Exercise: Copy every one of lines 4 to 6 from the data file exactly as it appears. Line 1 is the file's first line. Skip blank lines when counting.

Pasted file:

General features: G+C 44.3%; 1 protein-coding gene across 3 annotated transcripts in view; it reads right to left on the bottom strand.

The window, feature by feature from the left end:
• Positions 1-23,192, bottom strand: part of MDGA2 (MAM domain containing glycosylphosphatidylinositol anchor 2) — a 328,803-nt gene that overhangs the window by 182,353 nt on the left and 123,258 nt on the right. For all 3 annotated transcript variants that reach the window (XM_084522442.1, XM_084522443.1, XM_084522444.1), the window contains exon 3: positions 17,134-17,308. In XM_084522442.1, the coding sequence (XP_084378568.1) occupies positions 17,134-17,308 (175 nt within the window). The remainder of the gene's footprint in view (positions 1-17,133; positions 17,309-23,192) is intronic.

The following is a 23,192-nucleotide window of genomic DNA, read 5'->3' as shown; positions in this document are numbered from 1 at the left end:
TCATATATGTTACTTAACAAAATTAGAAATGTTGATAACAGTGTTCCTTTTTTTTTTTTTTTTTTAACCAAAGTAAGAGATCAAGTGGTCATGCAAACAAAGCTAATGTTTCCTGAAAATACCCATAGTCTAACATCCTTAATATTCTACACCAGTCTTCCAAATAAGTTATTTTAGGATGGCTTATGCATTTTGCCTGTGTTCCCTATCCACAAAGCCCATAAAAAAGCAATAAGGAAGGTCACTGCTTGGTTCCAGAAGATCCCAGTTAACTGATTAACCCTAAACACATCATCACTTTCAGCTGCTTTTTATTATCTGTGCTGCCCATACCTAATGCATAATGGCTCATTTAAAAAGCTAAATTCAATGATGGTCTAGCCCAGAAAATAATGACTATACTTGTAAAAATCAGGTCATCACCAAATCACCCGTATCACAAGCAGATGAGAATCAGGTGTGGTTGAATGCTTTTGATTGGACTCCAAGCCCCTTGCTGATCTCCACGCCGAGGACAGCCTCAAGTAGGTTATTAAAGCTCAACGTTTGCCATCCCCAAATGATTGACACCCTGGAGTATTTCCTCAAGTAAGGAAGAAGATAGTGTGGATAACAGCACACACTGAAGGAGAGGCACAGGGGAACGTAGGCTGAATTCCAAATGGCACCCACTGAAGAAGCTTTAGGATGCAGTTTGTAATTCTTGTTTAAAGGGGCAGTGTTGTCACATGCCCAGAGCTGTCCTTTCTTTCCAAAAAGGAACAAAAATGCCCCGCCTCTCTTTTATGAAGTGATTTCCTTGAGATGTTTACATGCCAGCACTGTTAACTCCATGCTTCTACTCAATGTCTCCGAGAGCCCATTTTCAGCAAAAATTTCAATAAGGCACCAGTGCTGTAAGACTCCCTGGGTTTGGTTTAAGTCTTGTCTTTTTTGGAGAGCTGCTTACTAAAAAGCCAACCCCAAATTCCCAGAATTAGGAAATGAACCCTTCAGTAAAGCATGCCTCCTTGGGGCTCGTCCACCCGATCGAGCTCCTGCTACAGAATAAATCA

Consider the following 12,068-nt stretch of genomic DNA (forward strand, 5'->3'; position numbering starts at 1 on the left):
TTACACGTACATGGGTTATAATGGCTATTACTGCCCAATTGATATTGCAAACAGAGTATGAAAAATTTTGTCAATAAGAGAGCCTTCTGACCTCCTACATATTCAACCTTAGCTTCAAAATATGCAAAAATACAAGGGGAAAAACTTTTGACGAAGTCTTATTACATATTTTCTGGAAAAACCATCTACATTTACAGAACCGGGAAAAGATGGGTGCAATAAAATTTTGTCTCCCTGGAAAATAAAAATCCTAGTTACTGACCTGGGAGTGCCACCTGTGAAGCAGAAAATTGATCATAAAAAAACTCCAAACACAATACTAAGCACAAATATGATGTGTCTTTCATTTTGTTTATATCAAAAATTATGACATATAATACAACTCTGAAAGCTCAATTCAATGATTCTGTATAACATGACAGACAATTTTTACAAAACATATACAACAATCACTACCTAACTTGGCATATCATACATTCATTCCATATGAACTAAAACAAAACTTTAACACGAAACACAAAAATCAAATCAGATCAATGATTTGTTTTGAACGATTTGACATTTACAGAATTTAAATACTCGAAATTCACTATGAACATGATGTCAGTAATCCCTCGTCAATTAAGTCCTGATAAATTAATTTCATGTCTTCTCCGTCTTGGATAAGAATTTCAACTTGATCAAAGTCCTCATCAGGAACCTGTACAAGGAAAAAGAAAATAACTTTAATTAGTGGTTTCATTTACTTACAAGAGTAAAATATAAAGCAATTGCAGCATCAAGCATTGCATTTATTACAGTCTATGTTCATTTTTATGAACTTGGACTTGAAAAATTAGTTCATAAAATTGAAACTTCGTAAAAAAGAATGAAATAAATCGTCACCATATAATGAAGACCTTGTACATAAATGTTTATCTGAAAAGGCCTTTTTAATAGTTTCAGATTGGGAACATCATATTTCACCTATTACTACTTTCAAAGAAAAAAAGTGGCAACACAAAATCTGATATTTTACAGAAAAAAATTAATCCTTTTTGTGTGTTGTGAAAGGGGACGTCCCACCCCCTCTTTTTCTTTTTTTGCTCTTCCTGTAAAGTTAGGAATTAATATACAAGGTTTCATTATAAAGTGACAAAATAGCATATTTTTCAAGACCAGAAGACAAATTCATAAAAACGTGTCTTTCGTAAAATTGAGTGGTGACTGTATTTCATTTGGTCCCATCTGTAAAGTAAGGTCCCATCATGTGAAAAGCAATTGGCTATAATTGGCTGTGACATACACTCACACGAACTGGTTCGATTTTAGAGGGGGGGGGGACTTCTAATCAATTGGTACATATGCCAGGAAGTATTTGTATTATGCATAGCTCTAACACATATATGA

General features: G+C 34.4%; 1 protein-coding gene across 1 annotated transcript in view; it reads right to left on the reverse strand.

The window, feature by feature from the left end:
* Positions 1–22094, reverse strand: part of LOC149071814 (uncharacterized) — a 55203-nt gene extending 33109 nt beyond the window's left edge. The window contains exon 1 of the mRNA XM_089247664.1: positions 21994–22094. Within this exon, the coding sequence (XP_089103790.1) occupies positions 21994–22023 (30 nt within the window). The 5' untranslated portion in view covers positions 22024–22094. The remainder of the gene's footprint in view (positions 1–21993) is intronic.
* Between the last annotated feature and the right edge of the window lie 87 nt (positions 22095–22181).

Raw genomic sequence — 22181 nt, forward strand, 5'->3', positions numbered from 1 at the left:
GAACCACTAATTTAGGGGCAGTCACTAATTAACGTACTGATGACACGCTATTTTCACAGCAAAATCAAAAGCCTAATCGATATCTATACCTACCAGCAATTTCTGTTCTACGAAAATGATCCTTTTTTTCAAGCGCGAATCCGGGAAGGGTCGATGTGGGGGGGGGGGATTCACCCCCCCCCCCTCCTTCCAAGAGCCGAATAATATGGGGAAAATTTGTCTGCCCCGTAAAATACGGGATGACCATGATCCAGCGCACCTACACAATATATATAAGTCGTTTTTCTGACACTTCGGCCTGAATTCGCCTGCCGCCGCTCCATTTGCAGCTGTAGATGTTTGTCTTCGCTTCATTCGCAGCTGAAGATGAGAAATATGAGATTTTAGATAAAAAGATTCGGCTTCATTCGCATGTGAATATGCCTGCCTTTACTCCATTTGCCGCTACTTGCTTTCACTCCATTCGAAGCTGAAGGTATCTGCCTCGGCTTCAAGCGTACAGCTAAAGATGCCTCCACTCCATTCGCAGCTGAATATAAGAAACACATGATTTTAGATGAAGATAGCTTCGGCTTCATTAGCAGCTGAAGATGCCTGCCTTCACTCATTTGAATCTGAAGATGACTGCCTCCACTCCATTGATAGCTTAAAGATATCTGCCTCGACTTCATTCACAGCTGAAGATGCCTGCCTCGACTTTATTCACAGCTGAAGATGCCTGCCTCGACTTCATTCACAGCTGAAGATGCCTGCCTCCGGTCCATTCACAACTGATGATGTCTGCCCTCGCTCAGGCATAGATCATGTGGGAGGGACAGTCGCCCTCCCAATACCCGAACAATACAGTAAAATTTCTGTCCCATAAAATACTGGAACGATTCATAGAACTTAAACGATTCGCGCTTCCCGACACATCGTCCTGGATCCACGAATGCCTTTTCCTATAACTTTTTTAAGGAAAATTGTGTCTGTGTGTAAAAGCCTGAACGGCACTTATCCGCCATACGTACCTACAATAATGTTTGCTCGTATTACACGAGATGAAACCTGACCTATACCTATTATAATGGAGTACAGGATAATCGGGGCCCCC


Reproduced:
The following is a 23,192-nucleotide window of genomic DNA, read 5'->3' as shown; positions in this document are numbered from 1 at the left end:
TCATATATGTTACTTAACAAAATTAGAAATGTTGATAACAGTGTTCCTTTTTTTTTTTTTTTTTTAACCAAAGTAAGAGATCAAGTGGTCATGCAAACAAAGCTAATGTTTCCTGAAAATACCCATAGTCTAACATCCTTAATATTCTACACCAGTCTTCCAAATAAGTTATTTTAGGATGGCTTATGCATTTTGCCTGTGTTCCCTATCCACAAAGCCCATAAAAAAGCAATAAGGAAGGTCACTGCTTGGTTCCAGAAGATCCCAGTTAACTGATTAACCCTAAACACATCATCACTTTCAGCTGCTTTTTATTATCTGTGCTGCCCATACCTAATGCATAATGGCTCATTTAAAAAGCTAAATTCAATGATGGTCTAGCCCAGAAAATAATGACTATACTTGTAAAAATCAGGTCATCACCAAATCACCCGTATCACAAGCAGATGAGAATCAGGTGTGGTTGAATGCTTTTGATTGGACTCCAAGCCCCTTGCTGATCTCCACGCCGAGGACAGCCTCAAGTAGGTTATTAAAGCTCAACGTTTGCCATCCCCAAATGATTGACACCCTGGAGTATTTCCTCAAGTAAGGAAGAAGATAGTGTGGATAACAGCACACACTGAAGGAGAGGCACAGGGGAACGTAGGCTGAATTCCAAATGGCACCCACTGAAGAAGCTTTAGGATGCAGTTTGTAATTCTTGTTTAAAGGGGCAGTGTTGTCACATGCCCAGAGCTGTCCTTTCTTTCCAAAAAGGAACAAAAATGCCCCGCCTCTCTTTTATGAAGTGATTTCCTTGAGATGTTTACATGCCAGCACTGTTAACTCCATGCTTCTACTCAATGTCTCCGAGAGCCCATTTTCAGCAAAAATTTCAATAAGGCACCAGTGCTGTAAGACTCCCTGGGTTTGGTTTAAGTCTTGTCTTTTTTGGAGAGCTGCTTACTAAAAAGCCAACCCCAAATTCCCAGAATTAGGAAATGAACCCTTCAGTAAAGCATGCCTCCTTGGGGCTCGTCCACCCGATCGAGCTCCTGCTACAGAATAAATCA

Consider the following 12,068-nt stretch of genomic DNA (forward strand, 5'->3'; position numbering starts at 1 on the left):